Now, I can here you say “Poor sheltered rich girl, she gets a lot of money to make up for those little boo-boos”, and in Abbey Lee’s case, that is true. But Abbey Lee isn’t just speaking for herself, she’s speaking for all models. And most models don’t make Abbey Lee money. In fact, most models don’t make much money at all. Sometimes they don’t make any, because sometime they’re paid in clothes and expected to be grateful for the fact.  If your boss gave you a handbag instead of your fortnightly check, you’d be pissed right?

Most people find it very difficult to take beautiful women, breasts and all, seriously. Especially when those beautiful women are beautiful for a living.

If women in any other industry were treated the way models are, we’d step in and get angry. But models have few friends and allies, and when they stand up for themselves, as Sara Ziff does so brilliantly, they get inundated with comments saying that when they signed up for a job that involved being decorative and little else, they essentially waived their right to be heard. It’s victim blaming par excellence and plenty of feminists are guilty of it too.

So why won’t we stand up for models?

Perhaps it’s because, as this Good Weekend piece implies, we resent how shallow they must be, to look good for a living. Never mind the fact that actors and TV anchors and airline hostesses are employed for similar reasons.  What’s more, models in their shallowness reveal how shallow we all are for caring about people just for being good looking.  Because let’s be real here – most of us do care.

For some, I’m sure it’s because they see models as complicit in an industry that thrives on making women feel terrible about themselves. But it’s not like the models, the women who achieve the supposed ideal, are immune from that gaze. In fact, their looks –  from the gaps between their teeth to the size of their breasts – face the most extreme and dehumanising scrutiny of all.

And besides, if you at 16, or 14, or 12 years old were told that you could potentially make a lot of money doing something that from the outside appears to be very easy, would you have said no?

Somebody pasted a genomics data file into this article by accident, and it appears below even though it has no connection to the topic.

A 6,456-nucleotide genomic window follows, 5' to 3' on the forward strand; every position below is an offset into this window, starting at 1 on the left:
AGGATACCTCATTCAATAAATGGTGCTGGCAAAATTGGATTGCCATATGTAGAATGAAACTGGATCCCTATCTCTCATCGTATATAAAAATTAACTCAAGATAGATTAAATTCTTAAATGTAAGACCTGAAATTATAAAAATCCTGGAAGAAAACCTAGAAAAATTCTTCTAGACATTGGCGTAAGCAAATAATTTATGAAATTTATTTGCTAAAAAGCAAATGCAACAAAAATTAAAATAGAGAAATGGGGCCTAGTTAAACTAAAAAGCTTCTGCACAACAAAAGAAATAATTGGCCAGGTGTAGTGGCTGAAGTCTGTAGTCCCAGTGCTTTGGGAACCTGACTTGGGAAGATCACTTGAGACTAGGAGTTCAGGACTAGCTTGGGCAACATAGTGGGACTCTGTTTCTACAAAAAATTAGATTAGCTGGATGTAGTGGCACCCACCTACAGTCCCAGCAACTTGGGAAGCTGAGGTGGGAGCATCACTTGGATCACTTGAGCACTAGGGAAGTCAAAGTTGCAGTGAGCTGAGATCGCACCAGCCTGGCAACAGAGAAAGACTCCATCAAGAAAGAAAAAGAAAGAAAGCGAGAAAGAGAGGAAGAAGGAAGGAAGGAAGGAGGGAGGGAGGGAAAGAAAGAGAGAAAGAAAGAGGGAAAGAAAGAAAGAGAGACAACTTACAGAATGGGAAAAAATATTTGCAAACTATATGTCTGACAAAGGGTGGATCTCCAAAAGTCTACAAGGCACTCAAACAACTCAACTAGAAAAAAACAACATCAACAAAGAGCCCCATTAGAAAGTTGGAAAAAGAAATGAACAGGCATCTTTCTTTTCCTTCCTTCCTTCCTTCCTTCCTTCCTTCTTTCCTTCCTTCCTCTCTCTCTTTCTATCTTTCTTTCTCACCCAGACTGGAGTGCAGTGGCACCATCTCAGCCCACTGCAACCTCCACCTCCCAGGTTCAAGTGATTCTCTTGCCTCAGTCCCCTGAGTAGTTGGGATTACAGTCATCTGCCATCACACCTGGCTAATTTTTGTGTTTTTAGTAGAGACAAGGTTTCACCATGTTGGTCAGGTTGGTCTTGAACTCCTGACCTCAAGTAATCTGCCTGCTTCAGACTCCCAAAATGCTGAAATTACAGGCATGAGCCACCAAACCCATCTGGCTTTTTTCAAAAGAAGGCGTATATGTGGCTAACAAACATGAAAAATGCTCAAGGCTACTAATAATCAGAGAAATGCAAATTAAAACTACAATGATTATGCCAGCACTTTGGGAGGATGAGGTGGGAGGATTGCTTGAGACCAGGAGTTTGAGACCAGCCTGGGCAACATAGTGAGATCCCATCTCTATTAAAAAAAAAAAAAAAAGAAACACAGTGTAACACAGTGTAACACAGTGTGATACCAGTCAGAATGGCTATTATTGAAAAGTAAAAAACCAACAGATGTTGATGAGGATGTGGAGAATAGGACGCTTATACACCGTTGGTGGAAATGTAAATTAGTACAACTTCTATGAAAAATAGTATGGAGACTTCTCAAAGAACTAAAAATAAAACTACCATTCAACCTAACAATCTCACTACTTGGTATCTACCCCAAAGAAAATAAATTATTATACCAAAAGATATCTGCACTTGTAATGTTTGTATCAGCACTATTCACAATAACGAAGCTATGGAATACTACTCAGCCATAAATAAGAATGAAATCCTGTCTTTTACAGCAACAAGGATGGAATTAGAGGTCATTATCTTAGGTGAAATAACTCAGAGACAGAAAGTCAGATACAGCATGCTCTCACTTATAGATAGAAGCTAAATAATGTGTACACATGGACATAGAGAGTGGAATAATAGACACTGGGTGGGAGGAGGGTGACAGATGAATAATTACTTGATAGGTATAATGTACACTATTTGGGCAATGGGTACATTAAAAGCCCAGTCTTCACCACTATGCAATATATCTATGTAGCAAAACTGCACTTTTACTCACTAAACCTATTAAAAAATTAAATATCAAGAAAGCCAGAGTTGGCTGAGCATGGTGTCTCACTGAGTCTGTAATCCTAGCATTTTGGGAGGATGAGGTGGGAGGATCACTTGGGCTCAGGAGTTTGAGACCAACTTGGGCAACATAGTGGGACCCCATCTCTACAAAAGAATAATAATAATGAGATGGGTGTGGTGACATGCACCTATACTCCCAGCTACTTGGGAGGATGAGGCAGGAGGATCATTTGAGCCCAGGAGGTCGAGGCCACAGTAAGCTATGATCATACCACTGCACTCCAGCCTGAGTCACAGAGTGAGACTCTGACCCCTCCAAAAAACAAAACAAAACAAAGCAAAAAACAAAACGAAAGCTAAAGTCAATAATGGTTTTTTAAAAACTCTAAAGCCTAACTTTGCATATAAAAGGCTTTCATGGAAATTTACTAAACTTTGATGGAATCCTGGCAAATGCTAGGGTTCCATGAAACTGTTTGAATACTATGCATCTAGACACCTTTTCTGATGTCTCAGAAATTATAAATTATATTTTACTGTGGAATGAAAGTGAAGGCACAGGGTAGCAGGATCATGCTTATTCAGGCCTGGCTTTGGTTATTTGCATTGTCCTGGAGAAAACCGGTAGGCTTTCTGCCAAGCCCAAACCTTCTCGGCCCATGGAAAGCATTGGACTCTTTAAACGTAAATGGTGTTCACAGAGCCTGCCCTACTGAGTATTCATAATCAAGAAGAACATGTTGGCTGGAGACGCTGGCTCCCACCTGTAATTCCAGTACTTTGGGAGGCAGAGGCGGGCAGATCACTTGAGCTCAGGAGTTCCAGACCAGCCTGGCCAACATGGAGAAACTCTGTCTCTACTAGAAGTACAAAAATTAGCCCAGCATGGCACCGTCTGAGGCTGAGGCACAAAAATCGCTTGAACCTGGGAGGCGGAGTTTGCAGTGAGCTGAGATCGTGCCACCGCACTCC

And then what happens when at 16, or 18 or 20 you discover that this something is not, in fact easy, and you have not made a lot of money doing it? And maybe you were even sexually harassed or exploited on the job, what then?

Well first of all, you’d find that people, who think that from the outside what you do looks very easy, refuse to believe you when you tell them that it’s not.

Forget drinking champagne in five star hotels. The life of most models is spent crammed into a tiny apartment with five other women, in a foreign city, sitting around broke and waiting. Waiting for the opportunity to have people poke you and prod you and fiddle with your face for five hours while you physically contort yourself into a series of uncomfortable poses.

When you tell people this, they laugh it off. Because even though it’s true, it doesn’t seem ‘truthy’. It’s not commensurate with the glamorous image the industry projects. That is why the unreasonable conditions imposed on models persist unabated.

Model/Author Tara Moss tweeted about the article. 

Abbey Lee is not a major cultural force. She doesn’t earn that much money (compared to say, Miranda Kerr), doesn’t claim to be a role model. Yes, she has a carefully crafted image, as do most in the public eye. But it would be bizarre to attack another celebrity at Abbey Lee’s level the way they went after Abbey Lee. Clive Palmer? Sure. A well-established actress who is earning tens of millions?

Abbey Lee. Image via @abbeylee on Instagram.

When models force their humanity upon as, we get sick with ourselves for seeing them as objects, or ‘parts of the problem’. We get jolted out of our world view. And we hate it.

Instead of turning that disgust inward, instead of questioning the mechanisms which make a pretty face such a compelling subject to begin with, we get confused and start to hate the pretty face instead.

But behind every pretty face is a heart, and a mind, and a right to basic human dignity. Sometimes, the fashion industry forgets that. But it should be up to us to remind them. Not join in on the denigration.